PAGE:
The Eight Wonders of the (Theravada) Buddhist World:
(as suggested by Dr. David N. Snyder)
The Seven Wonders of the Ancient World is the first known list of the most remarkable man-made creations of classical antiquity, and was based on guide-books popular among Hellenic sight-seers and only includes works located around the Mediterranean rim. The number seven was chosen because the Greeks believed it to be the representation of perfection and plenty. Many similar lists have been made, including lists for the Medieval World and the Modern World.
Since this is a Buddhist list, eight are chosen here (The Noble Eightfold Middle Path makes 8 a significant number). There are numerous landmark Buddhist sites, so to help narrow down the list, this list focuses on the early teachings of Buddhism; the Theravada.
1. Maha Bodhi Temple
The Maha Bodhi Temple in Bodh Gaya, India marks the sport where the Buddha attained enlightenment. It was most likely first built by King Ashoka in the third century BCE. It is the holiest place in Buddhism, due to the fact that this is the place of enlightenment, the goal and purpose of the Dhamma.
2. Temple of the Sacred Tooth Relic
The Sri Dalada Maligawa or The Temple of the Sacred Tooth Relic is a temple in the city of Kandy in Sri Lanka. It was built within the royal palace complex which houses the tooth relic of the Buddha. The tooth relic has been at this site since the 3rd century B.C.
3. Dambulla cave temple
There are more than 80 documented caves in the surrounding area of this temple in Sri Lanka. The rock towers 160 m over the surrounding plains. Major attractions are spread over 5 caves, which contain statues and paintings. The paintings and statues are related to the Buddha and his life. The caves have been used as a temple since the 1st century B.C.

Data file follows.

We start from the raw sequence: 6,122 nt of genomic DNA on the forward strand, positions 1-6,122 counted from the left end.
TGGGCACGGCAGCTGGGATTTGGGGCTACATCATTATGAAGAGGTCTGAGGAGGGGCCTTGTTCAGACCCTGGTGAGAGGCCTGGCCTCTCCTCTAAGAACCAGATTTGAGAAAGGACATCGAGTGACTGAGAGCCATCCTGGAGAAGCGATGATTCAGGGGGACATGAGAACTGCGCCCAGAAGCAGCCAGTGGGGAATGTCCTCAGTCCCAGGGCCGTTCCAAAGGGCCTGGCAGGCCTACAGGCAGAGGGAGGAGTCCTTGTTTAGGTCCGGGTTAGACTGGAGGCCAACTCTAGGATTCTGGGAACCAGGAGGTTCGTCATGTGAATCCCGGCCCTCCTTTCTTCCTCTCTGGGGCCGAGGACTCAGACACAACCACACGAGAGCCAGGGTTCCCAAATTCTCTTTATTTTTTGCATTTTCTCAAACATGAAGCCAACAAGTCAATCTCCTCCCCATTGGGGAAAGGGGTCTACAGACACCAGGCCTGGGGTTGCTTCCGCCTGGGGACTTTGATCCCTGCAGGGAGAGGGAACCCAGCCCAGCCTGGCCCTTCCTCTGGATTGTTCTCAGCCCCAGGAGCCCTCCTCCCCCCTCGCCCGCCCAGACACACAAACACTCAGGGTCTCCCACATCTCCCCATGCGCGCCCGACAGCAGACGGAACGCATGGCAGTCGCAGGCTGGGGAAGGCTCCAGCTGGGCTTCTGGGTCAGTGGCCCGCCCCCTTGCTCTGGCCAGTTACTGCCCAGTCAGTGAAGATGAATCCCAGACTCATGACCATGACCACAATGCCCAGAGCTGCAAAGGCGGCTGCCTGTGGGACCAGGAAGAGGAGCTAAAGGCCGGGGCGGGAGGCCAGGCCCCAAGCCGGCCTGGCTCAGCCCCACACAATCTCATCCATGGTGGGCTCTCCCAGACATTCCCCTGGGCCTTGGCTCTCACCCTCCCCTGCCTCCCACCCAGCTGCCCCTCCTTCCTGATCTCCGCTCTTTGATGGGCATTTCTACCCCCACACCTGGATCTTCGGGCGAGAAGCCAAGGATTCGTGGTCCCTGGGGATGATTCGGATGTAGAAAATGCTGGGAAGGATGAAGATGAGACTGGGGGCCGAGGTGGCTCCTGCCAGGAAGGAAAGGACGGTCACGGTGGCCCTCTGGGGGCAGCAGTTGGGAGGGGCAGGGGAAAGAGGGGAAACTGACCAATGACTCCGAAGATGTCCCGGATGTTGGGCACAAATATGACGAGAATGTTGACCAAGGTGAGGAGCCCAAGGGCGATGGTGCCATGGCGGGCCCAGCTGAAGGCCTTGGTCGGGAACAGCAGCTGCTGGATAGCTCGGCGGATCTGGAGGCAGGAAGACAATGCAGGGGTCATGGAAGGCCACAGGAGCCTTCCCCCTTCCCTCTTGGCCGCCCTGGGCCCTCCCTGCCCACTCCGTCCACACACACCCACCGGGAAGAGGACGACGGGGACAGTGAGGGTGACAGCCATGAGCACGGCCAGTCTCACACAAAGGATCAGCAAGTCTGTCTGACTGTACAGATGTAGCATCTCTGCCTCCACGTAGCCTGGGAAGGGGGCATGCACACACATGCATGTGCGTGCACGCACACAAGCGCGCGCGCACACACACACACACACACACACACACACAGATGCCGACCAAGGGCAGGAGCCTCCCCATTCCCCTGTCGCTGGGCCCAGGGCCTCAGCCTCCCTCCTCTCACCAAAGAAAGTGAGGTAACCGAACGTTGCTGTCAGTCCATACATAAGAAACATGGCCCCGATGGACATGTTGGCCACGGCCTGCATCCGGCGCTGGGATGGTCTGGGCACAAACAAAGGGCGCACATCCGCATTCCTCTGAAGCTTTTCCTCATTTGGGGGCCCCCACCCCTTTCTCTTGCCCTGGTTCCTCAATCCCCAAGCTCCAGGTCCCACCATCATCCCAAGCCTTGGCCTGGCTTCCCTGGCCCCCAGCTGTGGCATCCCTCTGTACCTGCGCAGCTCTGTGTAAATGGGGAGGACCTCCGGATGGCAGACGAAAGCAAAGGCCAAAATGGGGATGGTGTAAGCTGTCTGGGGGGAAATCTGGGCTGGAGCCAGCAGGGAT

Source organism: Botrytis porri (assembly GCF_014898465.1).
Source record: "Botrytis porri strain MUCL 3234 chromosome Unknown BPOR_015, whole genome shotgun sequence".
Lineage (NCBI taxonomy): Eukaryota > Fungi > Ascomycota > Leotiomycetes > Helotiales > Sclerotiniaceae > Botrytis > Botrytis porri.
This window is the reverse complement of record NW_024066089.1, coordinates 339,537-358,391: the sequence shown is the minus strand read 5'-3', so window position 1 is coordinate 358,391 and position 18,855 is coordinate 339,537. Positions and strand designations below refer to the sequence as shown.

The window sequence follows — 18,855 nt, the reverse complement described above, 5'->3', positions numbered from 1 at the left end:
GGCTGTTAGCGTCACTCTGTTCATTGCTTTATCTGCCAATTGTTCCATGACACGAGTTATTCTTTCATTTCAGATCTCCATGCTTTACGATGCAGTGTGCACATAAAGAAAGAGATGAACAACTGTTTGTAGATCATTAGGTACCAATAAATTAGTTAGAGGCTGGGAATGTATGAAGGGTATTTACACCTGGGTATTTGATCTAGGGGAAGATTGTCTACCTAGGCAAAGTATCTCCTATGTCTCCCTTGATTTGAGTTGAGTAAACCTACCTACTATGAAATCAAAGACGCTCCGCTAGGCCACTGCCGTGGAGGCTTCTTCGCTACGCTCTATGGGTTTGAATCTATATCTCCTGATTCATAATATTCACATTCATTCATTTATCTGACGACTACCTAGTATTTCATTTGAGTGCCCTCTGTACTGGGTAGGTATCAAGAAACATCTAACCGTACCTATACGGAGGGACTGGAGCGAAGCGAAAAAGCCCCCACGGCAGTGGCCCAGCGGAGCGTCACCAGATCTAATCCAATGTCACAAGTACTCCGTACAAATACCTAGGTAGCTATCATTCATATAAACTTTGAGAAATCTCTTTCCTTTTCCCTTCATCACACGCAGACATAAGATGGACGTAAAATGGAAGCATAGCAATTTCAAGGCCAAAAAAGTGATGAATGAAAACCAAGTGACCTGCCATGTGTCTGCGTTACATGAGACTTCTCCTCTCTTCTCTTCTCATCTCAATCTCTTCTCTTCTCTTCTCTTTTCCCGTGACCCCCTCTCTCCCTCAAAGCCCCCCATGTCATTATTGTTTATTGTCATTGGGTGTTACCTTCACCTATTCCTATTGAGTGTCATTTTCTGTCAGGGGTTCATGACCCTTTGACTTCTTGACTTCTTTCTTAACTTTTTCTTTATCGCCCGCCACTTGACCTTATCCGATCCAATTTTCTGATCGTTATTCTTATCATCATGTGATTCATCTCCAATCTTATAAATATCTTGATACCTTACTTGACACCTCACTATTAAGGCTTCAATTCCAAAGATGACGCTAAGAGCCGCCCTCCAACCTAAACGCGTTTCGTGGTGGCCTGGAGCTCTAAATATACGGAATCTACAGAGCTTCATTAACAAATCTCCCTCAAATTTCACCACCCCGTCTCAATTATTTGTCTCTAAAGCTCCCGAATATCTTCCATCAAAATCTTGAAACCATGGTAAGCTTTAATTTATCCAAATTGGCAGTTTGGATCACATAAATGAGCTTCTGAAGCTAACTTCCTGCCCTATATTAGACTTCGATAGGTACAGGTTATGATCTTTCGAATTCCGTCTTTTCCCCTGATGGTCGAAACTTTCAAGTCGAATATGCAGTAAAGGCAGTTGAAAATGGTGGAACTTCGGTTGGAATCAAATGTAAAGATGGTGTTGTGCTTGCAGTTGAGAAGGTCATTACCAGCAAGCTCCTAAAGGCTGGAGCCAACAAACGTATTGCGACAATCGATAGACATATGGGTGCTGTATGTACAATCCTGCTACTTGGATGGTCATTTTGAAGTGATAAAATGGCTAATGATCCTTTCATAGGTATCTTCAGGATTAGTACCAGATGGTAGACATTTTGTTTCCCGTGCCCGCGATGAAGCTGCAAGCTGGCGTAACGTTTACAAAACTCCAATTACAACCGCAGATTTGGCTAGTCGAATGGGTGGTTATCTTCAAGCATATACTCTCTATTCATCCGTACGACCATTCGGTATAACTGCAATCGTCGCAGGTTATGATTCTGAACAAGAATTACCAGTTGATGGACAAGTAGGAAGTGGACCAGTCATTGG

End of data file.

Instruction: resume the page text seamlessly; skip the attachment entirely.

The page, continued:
4. Shwedagon Pagoda
Shwedagon Pagoda is the holiest site in Burma (Myanmar). It was most likely built sometime between the 6th and 10th centuries. According to legends, there are relics from the last four Buddhas enshrined in the Pagoda.
5. Angkor Wat
Angkor Wat in Cambodia is the largest Buddhist structure and complex in history. The outer wall encloses 820,000 square meters. It started as a Hindu temple in the 12th century and became a Buddhist temple about 100 years later and has remained a Theravada Buddhist temple ever since.
6. Temple of the Emerald Buddha
Located in Bangkok, Thailand, the Temple of the Emerald Buddha is considered the holiest temple in Thailand. The statue dates to 1434 and the temple was constructed beginning in 1785.
7. Global Pagoda
The Global Pagoda is in Mumbai, India. The Global Pagoda was built out of gratitude to the Buddha, his teaching and the community of monks practicing his teaching. Its traditional Burmese design is an expression of S. N. Goenka's gratitude towards the country of Myanmar (Burma) for preserving the practice of vipassana.
The inside of the pagoda is hollow and serves as a very large meditation hall with an area covering more than 6000 m2 (65,000 ft2). This magnificent structure represents the rapid spread of the Dhamma assisted by teachers such as S. N. Goenka who is the leader of the project and also that the Dhamma is coming back home, to India.
8. Internet and internet forums
In November 2006 the newspaper USA Today, named the internet as one of the Seven Wonders of the Modern World. This is appropriate for this Theravada Buddhist list too because a sizeable percentage of modern Buddhists now receive their Buddhist information and instruction off the internet, with reference sites such as The Dhamma Encyclopedia. Numerous online forums exist to discuss the Dhamma, such as Dhamma Wheel. Monks and nuns also participate in these forums and offer advice and teachings via blogs, websites, and forums.